Concerts in Chicago in July
Famously crafted from hours of heady jam sessions, Built to Spill's 1999 release Keep it Like a Secret distilled the band's twisting guitar solos and jangling melodies into a concise collection of songs that have remained an indie rock touchstone. 20 years later, Doug Martsch and the current lineup of Built to Spill are marking the album's anniversary with a special tour, where you're likely to hear tracks like the knotty ballad "Carry the Zero" and the classic rock cliché-ridden anthem "You Were Right." Brazillian rockers Oruã and Montreal synth-pop act Wetface open the show.
In 1990, a group of Chicago house DJs and a small group of friends gathered in Jackson Park for an impromptu concert. Today, the Chosen Few DJs (Wayne Williams, Jesse Saunders, Tony Hachett, Alan King, Andre Hatchett, Terry Hunter and Mike Dunn) spin tracks for thousands of fans each summer, joined by special guest performers like producer David Morales, Motown star Thelma Houston, disco singer Taana Gardner and house music vocalist Lady Alma. Attendees can rent a spot for a tent on the lawn or grab general admission tickets and spend the entire day grooving on the dance floor.
Spend a weekend eating barbecue and listening to country music at the Windy City Smokeout, which fills a parking lot with some of the country's best pitmasters and a stacked lineup of twangy musicians. Sample smoked meats cooked by barbecue masters from Texas, Georgia, North Carolina and Tennessee (as well as local favorites like Smoque and Bub City) while you listen to tunes from the likes of Chris Young, Old Dominion, Cole Swindell and Ashley McBryde. Dust off your cowboy hat, fill your pocket with moist towelettes and dig into a weekend of delicious meat and music.
Curated by tastemaking music publication Pitchfork, this summer music festival typically boasts performances from the most of-the-moment acts. Taking place in Union Park, this year's lineup features headlining sets from pop-rock trio HAIM, Swedish electro-pop star Robyn and Motown R&B legends the Isley Brothers. The rest of the bill is equally exciting, featuring acts like Stereolab, Charli XCX, Pusha-T, Mavis Staples and Kurt Vile. With only three stages set amid a small park, it's easy to move around the fest and see all of your favorites while discovering some new music along the way. While you're there, don't forget to snag a souveneir from the record fair and sample some of the Chicago cuisine being cooked by local restaurants.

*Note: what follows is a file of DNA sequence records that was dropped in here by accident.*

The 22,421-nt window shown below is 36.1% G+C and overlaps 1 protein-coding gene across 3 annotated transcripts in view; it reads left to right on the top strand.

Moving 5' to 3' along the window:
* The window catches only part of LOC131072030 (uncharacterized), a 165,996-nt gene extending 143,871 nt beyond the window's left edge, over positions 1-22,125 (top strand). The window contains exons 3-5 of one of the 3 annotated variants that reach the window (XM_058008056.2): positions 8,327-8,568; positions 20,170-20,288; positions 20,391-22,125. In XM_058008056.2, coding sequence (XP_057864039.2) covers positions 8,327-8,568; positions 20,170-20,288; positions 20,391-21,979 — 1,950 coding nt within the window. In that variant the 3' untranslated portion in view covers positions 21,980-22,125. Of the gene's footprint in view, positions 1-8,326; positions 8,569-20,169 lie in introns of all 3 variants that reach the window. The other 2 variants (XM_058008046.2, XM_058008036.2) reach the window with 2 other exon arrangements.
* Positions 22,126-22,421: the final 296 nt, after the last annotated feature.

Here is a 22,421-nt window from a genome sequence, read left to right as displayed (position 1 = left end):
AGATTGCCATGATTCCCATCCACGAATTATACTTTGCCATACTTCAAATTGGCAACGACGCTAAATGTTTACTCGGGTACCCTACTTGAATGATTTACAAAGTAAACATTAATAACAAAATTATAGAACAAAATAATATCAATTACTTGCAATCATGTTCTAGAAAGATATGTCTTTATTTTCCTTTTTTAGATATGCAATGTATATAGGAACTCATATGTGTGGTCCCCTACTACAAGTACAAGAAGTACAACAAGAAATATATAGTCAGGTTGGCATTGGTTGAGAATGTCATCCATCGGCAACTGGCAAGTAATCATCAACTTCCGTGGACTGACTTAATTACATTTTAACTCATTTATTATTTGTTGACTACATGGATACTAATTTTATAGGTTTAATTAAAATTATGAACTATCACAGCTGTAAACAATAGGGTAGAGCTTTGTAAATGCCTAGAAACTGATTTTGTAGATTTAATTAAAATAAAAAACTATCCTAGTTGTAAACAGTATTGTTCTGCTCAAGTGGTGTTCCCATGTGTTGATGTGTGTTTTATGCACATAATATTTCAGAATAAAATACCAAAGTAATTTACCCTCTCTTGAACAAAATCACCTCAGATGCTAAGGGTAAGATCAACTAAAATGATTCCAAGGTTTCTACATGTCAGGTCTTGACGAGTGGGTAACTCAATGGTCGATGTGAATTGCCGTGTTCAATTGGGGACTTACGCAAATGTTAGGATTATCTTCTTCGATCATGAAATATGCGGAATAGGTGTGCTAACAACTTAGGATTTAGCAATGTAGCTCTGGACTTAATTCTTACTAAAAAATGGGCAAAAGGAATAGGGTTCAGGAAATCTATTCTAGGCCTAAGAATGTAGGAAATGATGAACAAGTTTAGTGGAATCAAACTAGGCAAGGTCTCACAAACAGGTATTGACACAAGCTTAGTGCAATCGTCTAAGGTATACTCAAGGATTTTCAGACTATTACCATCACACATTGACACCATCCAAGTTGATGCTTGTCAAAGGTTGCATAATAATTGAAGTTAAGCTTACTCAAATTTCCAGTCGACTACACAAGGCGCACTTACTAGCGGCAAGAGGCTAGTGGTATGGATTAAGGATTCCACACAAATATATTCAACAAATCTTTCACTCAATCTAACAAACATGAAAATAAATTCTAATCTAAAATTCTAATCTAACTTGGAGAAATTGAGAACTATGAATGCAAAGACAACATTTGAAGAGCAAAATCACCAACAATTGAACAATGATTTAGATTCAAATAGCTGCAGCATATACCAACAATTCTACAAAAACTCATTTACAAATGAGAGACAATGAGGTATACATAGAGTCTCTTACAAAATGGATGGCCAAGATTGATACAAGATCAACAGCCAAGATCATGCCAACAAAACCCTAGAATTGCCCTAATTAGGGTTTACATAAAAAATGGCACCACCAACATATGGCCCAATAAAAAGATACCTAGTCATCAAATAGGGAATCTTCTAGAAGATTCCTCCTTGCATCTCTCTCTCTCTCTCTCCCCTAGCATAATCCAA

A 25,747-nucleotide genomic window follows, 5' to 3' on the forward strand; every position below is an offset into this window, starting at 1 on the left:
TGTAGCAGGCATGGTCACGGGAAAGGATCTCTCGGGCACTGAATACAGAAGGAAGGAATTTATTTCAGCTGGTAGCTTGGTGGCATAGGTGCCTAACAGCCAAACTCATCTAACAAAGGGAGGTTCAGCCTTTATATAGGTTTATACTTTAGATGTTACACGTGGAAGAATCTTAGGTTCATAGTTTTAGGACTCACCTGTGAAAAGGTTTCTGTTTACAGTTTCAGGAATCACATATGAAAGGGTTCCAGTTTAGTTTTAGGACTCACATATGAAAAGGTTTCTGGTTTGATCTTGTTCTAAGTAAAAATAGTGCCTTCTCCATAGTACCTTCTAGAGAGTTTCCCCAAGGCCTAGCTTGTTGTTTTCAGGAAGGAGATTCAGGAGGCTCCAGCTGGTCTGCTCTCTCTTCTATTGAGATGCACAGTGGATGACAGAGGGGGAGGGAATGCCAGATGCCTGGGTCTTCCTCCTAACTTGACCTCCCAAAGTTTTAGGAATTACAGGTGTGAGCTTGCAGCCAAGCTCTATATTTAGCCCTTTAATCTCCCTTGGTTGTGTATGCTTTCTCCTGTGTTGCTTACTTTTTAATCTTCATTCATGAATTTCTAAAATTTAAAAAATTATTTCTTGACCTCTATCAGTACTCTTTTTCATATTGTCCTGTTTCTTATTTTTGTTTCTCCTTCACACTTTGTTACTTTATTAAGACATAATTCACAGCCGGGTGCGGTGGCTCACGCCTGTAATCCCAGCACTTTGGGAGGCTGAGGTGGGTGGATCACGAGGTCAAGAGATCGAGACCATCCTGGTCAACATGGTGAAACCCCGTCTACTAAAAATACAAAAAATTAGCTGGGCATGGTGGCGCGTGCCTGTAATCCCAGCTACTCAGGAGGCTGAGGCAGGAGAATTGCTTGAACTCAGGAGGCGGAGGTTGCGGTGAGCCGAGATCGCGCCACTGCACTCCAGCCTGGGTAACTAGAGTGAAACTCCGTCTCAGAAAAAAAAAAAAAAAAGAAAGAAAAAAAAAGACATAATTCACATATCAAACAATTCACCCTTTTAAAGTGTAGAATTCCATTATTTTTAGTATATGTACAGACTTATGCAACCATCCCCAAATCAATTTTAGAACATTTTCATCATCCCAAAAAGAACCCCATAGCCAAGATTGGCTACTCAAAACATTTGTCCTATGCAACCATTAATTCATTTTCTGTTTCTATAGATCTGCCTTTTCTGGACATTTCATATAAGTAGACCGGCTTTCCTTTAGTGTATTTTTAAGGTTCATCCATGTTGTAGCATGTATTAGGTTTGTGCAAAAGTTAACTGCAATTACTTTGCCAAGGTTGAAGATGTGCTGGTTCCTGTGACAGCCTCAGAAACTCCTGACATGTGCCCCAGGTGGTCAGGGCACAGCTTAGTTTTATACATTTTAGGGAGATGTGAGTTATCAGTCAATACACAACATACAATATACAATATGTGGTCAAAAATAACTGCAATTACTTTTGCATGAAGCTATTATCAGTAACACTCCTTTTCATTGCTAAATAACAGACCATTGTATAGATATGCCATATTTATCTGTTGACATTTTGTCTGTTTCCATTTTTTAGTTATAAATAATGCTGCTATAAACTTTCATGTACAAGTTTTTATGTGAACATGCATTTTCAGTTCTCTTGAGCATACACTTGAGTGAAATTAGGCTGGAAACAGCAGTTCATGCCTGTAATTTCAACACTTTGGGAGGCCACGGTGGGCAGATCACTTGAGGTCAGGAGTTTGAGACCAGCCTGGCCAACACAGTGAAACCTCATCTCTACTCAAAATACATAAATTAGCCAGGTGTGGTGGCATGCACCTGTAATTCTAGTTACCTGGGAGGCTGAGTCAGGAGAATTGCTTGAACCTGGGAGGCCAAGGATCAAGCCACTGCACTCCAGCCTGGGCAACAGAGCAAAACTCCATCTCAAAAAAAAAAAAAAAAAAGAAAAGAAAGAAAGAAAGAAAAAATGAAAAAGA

After last year's stripped-down, costume-less tour, parody-master “Weird Al” Yankovic returns with his most over-the-top production to date. The Strings Attached tour finds Yankovic fronting a show filled with costume changes, video montages and general tomfoolery—all with the support of a full symphony orchestra (in this case, the Ravinia Festival Orchestra). We're envisioning epic versions of tracks like "Amish Paradise," "Like a Surgeon" and "The Saga Begins" backed by lush string arrangements while Yankovic prances around the stage in a tailcoat—it promises to be a monumentally hilarious evening.